2. De_Ring R55/3, 400x(oil), is een dwarsdoorsnede van een verfmonster afkomstig uit de verlaag net naast de schaar van de kreeft, waar het blauwe tafellaken lichter van kleur is. De verf is hier opgebouwd uit 3 duidelijk te onderscheiden lagen: een bruine grondlaag, een middelste laag van loodwit gemengd met een middelmatige kwaliteit ultramarijn en een dunne transparante toplaag van onversneden ultramarijn van de allebeste kwaliteit. Ultramarijn dekt slecht, het blauw ontleent zijn lichte kleur aan een combinatie van de middelste en de toplaag van transparante rijkdom. De dunne toplaag van puur ultramarijn strekt zich uit over het hele blauwe oppervlak van het tafellaken. De lichte kleur en de tekening van het laken wordt veroorzaakt door de onderliggende lagen. Van de zijkant gezien, kan je dus de waarachtige kleur van puur ultramarijn ontwaren. Een blauw dat neigt naar zwart en dus weg lijkt te vallen tegen de duistere achtergrond van de dia. Normaliter worden er voor dit soort stillevens Perzische tapijten gebruikt, maar om dit schilderij nog kostbaarder te maken heeft De Ring besloten het kleed blauw te maken, Ultramarijn-blauwe tafelkleden bestonden destijds niet. De Ring creëerde hier een eigen symbool van rijkdom die de andere rijdom op het schilderij, slechts representationeel van aard, niet alleen draagt maar zelfs overstijgt. Een object dat zijn mediumgebruik en vice versa versterkt en niet tegen lijkt te spreken, zoals bijvoorbeeld wel het geval is bij de gouden bokaal, waar het relatief goedkope geel waarmee het geschilderd zich tegen het goud van de bokaal lijkt te verzetten. Het oppervlak ter hoogte van het tafellaken toont niet alleen rijkdom maar is rijkdom.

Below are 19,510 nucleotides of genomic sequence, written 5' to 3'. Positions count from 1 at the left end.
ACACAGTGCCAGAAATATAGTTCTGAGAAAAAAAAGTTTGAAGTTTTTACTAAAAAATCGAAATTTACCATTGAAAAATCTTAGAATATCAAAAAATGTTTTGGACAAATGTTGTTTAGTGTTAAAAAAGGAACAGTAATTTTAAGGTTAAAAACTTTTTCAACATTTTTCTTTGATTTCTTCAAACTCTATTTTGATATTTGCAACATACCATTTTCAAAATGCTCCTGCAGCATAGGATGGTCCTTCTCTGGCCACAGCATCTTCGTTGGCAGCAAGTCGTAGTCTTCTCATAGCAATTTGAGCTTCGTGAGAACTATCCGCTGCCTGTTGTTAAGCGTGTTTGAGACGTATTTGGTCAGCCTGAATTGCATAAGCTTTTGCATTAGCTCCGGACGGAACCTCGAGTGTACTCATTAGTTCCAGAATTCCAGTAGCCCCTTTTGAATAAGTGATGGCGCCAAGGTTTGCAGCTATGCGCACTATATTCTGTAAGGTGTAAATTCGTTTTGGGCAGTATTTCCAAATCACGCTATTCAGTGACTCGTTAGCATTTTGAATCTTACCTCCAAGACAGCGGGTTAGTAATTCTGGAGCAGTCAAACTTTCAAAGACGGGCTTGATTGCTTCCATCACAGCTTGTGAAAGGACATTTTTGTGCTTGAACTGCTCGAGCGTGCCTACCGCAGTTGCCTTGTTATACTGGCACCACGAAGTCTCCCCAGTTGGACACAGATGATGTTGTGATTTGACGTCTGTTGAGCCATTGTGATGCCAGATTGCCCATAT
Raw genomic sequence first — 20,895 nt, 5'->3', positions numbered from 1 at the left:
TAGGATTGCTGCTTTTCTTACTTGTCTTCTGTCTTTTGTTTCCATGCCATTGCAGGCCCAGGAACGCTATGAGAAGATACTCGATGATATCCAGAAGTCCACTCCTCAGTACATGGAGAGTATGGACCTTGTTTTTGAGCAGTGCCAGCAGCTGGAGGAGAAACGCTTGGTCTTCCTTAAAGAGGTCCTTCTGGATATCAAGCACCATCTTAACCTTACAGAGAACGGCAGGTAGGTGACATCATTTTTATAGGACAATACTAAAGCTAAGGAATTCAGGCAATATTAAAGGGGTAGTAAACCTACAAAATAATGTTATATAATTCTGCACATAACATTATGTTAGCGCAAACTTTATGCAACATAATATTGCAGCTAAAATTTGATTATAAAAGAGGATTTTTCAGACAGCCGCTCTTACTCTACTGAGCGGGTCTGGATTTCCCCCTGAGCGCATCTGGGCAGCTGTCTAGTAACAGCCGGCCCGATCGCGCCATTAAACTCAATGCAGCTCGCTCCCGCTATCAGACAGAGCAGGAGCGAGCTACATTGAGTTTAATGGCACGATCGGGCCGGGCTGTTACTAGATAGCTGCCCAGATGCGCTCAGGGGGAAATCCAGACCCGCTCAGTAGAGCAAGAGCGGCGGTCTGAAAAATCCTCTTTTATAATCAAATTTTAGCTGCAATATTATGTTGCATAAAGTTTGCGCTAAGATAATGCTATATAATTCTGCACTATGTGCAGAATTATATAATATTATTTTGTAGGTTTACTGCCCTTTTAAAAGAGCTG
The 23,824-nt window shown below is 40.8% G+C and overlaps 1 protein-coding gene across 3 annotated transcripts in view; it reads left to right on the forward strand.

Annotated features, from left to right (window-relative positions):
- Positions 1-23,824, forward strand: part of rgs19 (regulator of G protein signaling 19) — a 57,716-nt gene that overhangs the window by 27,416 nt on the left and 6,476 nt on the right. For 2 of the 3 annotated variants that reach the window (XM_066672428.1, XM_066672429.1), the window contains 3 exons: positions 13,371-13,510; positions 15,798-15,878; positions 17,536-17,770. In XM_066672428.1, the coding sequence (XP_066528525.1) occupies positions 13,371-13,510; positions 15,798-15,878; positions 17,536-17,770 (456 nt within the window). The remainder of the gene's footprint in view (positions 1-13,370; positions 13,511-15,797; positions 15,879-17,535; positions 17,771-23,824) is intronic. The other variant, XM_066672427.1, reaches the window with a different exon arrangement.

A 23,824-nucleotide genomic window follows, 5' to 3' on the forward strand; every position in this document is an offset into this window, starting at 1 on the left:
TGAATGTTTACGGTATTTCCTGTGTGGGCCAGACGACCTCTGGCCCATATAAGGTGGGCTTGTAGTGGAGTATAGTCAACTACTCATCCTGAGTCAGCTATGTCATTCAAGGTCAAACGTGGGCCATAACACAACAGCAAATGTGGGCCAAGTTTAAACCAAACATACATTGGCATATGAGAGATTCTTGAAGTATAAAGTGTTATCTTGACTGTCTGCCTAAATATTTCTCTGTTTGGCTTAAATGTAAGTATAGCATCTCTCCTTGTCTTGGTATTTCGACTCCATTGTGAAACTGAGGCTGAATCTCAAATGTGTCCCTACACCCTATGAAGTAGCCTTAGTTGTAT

3. ‘SK-A-335; Stilleven met een pronkbokaal’ van het Rijksmuseum, geschilderd door Pieter de Ring rond de tweede helft van de zeventiende eeuw. ‘SK-A-335’ representeert een wereld van macht en aardse decadentie. Het schilderij dat zelf een product van luxe is, en dat niets anders dan symbolen van rijkdom, behelst een life-style folder voor de hogere klasse, bezegelt de materiële voortvarendheid van de eigenaar. Deze Damien Hirst van de 17e eeuw is gemaakt in de tijd dat de VOC heer en meester was en de Oost afstroopte. De_Ring R55/3, 400x(oil), toont het hemelse blauw, eens voorbehouden aan religieuze taferelen waaronder het gewaad van de Heilige Maagd Maria, ligt nu uitgespreid als aards tafellaken met luxe voer voor het koloniaal heersers. Doorsnede gemaakt en gefotografeerd door Alie Wallert, Curator technisch schilderonderzoek, Rijksmuseum, Amsterdam
map 10

bergen in afganistan

PIETER PAUL POTHOVEN 2010

map7

Cz. Czerski, About Occurrences of Lapis Lasuli in Sar-i-Sang Area, Badakhschan, Afghanistan.
1944. Figure 3. Courtesy of the Geological Survey of Afghanistan.
map 11

Map of Darkness; a No-Show of Wealth

PIETER PAUL POTHOVEN 2010

"Man puts an end to the darkness;
he searches the farthest recesses
for ore in the blackest darkness.
From where people dwell he cuts a shaft,
In places forgotten by the foot of man,
far from men he dangles and sways.
The earth, from which food comes,
Is transformed below as by fire;
sapphires1 come from its rocks,
and its dust contains nuggets of gold.
No bird of prey knows that hidden path,
No falcon's eye has seen it.
Proud beasts do not set foot on it
No lion prowls there." (Job, 28:3-28:8)